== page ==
HARLINGEN — A lawsuit filed against Bass Pro Outdoor World LLC on Wednesday alleges the sporting goods retailer engaged in a pattern of failing to hire blacks and Hispanics at its stores nationwide.
The U.S. Equal Employment Opportunity Commission lawsuit specifies stores in the Houston area and Louisiana, and nationwide.
Bass Pro denies all allegations in the lawsuit.
“The EEOC’s allegations are contrary to our profound respect for and commitment to our team of experienced and knowledgeable associates, and we are determined to prove them wrong,” Mike Rowland, vice president for human resources, said. “Respect for our associates and our customers is central to the mission of our company, and it has been a key contributor to our success.”
Bass Pro Shops challenges these “unfair and unfounded charges,” Rowland said.
The lawsuit alleges that Bass Pro has “engaged in a pattern or practice of failing to hire African-American and Hispanic applicants for positions in its retail stores nationwide, and retaliated against employees who opposed the discriminatory practices.”
It alleges that managers made racially derogatory remarks that black job candidates did not fit the corporate profile.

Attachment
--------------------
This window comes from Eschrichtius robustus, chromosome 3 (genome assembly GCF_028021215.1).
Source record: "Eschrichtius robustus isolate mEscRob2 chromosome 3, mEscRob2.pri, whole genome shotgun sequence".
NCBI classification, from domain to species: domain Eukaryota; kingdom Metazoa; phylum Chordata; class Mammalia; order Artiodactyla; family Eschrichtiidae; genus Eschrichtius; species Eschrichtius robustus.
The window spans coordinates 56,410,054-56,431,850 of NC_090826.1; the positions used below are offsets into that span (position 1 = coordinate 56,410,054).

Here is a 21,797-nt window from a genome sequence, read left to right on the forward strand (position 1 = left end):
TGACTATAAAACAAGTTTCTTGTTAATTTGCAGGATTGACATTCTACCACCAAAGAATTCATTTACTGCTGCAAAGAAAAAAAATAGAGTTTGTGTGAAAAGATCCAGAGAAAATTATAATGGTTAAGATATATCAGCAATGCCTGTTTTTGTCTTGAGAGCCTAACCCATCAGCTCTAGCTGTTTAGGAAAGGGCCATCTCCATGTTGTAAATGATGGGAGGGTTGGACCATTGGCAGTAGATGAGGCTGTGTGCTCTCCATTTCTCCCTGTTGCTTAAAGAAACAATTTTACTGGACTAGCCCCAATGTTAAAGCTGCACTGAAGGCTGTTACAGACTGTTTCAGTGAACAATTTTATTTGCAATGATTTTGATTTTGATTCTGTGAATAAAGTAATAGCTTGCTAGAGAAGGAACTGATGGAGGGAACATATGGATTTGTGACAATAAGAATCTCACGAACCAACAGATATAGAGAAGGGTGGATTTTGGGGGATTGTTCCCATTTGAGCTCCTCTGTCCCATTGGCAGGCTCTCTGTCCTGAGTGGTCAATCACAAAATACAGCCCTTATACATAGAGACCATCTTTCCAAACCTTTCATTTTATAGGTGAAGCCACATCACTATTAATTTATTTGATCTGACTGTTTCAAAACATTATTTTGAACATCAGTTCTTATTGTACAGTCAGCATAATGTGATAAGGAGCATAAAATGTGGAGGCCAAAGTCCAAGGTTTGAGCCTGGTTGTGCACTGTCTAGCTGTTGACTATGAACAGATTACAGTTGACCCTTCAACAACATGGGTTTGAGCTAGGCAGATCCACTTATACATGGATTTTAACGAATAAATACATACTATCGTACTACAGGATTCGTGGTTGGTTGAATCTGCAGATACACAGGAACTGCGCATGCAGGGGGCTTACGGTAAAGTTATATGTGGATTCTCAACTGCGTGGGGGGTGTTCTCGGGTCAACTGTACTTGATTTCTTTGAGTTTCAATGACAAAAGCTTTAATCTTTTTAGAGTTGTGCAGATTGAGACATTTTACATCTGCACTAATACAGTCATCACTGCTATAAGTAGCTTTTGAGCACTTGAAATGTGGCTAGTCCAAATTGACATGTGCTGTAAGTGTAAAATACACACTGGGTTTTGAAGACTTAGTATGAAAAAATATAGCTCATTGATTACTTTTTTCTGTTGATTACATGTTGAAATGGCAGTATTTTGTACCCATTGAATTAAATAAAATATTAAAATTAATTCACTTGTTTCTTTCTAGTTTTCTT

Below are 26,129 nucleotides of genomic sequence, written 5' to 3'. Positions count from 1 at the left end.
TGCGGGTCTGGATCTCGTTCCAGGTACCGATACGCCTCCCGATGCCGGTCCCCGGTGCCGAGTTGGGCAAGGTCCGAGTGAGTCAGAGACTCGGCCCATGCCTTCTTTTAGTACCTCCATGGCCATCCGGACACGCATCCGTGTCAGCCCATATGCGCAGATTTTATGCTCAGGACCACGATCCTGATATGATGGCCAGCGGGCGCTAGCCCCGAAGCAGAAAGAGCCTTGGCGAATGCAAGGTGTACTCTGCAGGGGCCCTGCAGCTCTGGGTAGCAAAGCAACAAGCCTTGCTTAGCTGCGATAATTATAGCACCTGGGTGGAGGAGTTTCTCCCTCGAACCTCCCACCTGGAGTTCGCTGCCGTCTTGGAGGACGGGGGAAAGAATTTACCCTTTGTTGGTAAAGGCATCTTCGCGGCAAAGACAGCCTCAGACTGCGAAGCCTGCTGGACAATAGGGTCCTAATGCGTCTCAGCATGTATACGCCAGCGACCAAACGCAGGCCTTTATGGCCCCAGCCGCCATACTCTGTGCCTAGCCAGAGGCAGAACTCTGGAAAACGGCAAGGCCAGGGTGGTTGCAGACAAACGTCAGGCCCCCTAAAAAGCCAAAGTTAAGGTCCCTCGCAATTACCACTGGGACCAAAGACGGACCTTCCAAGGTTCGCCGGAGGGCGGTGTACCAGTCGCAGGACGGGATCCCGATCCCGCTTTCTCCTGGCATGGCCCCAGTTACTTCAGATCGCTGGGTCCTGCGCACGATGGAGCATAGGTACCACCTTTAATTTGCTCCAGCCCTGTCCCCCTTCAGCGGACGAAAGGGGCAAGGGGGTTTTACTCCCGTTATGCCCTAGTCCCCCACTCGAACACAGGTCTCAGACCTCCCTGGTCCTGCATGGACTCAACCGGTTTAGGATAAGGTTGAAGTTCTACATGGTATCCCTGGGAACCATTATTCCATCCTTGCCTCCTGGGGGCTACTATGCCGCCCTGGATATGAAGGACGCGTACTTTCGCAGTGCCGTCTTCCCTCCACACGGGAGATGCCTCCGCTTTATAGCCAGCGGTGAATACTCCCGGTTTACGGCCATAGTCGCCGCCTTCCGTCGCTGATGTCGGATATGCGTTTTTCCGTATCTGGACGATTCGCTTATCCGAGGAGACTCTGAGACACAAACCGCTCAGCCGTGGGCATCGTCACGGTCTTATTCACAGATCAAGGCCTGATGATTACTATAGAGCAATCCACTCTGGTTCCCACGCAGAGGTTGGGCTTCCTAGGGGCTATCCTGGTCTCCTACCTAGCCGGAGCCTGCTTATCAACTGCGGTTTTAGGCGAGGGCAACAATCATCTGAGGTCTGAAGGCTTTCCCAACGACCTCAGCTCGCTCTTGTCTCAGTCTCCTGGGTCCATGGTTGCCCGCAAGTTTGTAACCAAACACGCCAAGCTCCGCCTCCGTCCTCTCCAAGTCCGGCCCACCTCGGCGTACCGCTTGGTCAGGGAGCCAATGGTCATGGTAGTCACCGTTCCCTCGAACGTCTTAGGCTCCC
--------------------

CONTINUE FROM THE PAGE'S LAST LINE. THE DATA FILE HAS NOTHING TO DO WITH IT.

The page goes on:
The EEOC began its investigation into the allegations in February 2007, Tim Bowne, senior trial attorney for EEOC’s Houston office, said Wednesday.
Thousands of job seekers lined up in August to apply for the 450 positions at the Harlingen Bass Pro Shops store that is scheduled to open in October.
Bass Pro Shops could not be reached late Wednesday to comment on how many Hispanics and other minorities have been hired for the Harlingen store.
Bowne said that the investigation into the allegations concluded in 2010 at which time the EEOC probably did not have much data for Harlingen.
“If the hiring for staffing in the Harlingen store was like previous hiring in other locations, it is possible that the Harlingen store could be impacted and covered by the lawsuit,” Bowne said.
The EEOC tried over “a long period of time” to negotiate a settlement but that was unsuccessful, Bowne said.
Rowland said Bass Pro Shops cooperated with the EEOC, but the agency made unrealistic demands during conciliation and will not state the basis for its analysis.
“Fundamental fairness and good faith should require that the EEOC reveal the evidence on which its claims are based before filing a lawsuit that will be long, expensive and disruptive,” Rowland said.